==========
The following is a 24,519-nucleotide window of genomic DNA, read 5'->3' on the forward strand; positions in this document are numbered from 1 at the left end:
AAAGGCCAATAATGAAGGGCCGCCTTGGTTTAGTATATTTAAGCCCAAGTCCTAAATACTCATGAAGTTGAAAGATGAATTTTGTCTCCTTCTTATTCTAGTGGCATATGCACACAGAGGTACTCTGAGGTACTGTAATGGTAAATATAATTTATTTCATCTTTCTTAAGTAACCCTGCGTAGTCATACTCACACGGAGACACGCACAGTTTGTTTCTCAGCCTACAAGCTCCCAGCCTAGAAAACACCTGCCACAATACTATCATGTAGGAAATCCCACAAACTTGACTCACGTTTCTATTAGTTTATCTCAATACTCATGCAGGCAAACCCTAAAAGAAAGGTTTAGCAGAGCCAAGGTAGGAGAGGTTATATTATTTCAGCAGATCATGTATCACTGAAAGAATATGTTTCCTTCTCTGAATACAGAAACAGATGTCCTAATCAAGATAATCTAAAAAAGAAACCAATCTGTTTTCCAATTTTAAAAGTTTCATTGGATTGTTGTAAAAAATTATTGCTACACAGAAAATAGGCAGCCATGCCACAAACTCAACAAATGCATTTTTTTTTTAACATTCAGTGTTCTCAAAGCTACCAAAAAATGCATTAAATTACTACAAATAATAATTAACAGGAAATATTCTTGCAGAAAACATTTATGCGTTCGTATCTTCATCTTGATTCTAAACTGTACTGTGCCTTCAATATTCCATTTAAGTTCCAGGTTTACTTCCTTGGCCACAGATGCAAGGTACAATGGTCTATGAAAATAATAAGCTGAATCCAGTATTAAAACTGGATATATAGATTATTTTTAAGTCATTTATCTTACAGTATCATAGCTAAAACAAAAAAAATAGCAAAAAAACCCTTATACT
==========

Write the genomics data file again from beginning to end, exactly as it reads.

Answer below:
The following is a 24,519-nucleotide window of genomic DNA, read 5'->3' on the forward strand; positions in this document are numbered from 1 at the left end:
AAAGGCCAATAATGAAGGGCCGCCTTGGTTTAGTATATTTAAGCCCAAGTCCTAAATACTCATGAAGTTGAAAGATGAATTTTGTCTCCTTCTTATTCTAGTGGCATATGCACACAGAGGTACTCTGAGGTACTGTAATGGTAAATATAATTTATTTCATCTTTCTTAAGTAACCCTGCGTAGTCATACTCACACGGAGACACGCACAGTTTGTTTCTCAGCCTACAAGCTCCCAGCCTAGAAAACACCTGCCACAATACTATCATGTAGGAAATCCCACAAACTTGACTCACGTTTCTATTAGTTTATCTCAATACTCATGCAGGCAAACCCTAAAAGAAAGGTTTAGCAGAGCCAAGGTAGGAGAGGTTATATTATTTCAGCAGATCATGTATCACTGAAAGAATATGTTTCCTTCTCTGAATACAGAAACAGATGTCCTAATCAAGATAATCTAAAAAAGAAACCAATCTGTTTTCCAATTTTAAAAGTTTCATTGGATTGTTGTAAAAAATTATTGCTACACAGAAAATAGGCAGCCATGCCACAAACTCAACAAATGCATTTTTTTTTTAACATTCAGTGTTCTCAAAGCTACCAAAAAATGCATTAAATTACTACAAATAATAATTAACAGGAAATATTCTTGCAGAAAACATTTATGCGTTCGTATCTTCATCTTGATTCTAAACTGTACTGTGCCTTCAATATTCCATTTAAGTTCCAGGTTTACTTCCTTGGCCACAGATGCAAGGTACAATGGTCTATGAAAATAATAAGCTGAATCCAGTATTAAAACTGGATATATAGATTATTTTTAAGTCATTTATCTTACAGTATCATAGCTAAAACAAAAAAAATAGCAAAAAAACCCTTATACT